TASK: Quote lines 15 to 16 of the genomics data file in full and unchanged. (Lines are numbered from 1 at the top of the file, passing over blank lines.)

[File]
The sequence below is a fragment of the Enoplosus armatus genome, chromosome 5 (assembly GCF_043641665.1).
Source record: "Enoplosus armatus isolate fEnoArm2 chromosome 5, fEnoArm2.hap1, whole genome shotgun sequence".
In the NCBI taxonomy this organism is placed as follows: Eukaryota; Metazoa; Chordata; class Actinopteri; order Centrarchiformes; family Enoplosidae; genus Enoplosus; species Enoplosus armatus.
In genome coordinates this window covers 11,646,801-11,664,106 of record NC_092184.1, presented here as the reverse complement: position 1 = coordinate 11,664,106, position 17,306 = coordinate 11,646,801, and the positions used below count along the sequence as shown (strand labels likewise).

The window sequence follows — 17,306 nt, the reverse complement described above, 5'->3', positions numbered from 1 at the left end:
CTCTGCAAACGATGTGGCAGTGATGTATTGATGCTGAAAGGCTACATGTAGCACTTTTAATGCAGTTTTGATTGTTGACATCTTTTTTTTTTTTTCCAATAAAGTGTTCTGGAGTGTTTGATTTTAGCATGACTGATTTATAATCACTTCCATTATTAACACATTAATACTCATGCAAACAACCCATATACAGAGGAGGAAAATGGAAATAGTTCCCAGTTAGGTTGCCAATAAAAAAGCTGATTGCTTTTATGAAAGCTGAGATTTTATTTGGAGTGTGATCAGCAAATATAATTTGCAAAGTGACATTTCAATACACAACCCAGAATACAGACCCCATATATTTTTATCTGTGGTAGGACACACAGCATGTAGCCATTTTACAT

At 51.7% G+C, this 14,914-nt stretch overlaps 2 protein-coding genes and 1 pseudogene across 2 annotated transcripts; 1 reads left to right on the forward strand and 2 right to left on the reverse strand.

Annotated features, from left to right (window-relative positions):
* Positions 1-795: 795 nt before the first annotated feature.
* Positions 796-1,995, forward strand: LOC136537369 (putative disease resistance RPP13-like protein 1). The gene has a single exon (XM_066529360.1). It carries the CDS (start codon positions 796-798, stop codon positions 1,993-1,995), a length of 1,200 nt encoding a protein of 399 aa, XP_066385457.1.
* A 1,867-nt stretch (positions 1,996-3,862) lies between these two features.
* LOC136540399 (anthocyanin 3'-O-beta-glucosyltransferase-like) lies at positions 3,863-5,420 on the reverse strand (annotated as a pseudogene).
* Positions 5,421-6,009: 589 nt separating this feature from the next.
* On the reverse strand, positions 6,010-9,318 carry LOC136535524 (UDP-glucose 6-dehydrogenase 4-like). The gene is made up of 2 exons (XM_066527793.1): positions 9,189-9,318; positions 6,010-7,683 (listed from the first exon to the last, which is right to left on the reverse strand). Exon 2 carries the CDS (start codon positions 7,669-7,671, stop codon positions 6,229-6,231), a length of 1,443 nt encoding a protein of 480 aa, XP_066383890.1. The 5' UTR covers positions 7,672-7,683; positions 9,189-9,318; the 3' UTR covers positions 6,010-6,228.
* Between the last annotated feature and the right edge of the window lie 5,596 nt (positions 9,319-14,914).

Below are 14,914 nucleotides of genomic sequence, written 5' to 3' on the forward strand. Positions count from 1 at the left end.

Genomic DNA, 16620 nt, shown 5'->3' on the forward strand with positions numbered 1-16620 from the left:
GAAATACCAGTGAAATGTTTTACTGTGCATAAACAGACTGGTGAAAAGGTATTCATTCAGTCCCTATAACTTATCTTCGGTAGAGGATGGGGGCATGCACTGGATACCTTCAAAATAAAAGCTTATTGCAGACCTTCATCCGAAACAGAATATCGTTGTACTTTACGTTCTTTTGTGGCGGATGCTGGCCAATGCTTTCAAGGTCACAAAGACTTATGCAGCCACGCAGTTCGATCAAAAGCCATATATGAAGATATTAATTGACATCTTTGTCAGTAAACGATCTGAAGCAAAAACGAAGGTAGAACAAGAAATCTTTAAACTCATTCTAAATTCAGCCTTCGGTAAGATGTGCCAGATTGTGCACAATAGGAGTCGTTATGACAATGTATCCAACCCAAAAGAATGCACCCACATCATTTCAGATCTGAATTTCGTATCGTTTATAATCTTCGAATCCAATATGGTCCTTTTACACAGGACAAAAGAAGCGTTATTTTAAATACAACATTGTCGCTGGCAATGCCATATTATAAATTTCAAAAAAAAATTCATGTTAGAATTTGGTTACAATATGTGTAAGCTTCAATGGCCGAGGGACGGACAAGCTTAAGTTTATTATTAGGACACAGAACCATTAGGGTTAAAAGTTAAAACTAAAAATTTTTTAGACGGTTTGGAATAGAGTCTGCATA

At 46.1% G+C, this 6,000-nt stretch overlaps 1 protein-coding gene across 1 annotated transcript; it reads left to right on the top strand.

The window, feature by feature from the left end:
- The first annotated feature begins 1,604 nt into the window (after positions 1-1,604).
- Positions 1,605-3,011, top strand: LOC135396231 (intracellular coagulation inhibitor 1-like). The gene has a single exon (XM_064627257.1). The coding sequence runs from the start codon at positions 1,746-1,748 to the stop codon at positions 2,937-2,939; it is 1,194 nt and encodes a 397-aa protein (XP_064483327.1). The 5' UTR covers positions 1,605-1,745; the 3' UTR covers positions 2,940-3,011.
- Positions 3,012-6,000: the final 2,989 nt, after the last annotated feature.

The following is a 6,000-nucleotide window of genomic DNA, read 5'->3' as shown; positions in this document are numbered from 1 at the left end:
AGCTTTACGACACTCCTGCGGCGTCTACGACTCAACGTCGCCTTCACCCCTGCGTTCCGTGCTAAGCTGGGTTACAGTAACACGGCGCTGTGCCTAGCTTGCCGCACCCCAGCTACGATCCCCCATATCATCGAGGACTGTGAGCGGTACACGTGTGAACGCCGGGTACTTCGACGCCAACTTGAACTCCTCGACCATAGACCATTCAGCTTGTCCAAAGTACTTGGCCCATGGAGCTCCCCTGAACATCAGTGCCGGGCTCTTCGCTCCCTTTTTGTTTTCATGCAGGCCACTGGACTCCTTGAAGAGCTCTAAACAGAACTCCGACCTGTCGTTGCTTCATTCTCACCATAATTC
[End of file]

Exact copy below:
* Between the last annotated feature and the right edge of the window lie 5,596 nt (positions 9,319-14,914).

Below are 14,914 nucleotides of genomic sequence, written 5' to 3' on the forward strand. Positions count from 1 at the left end.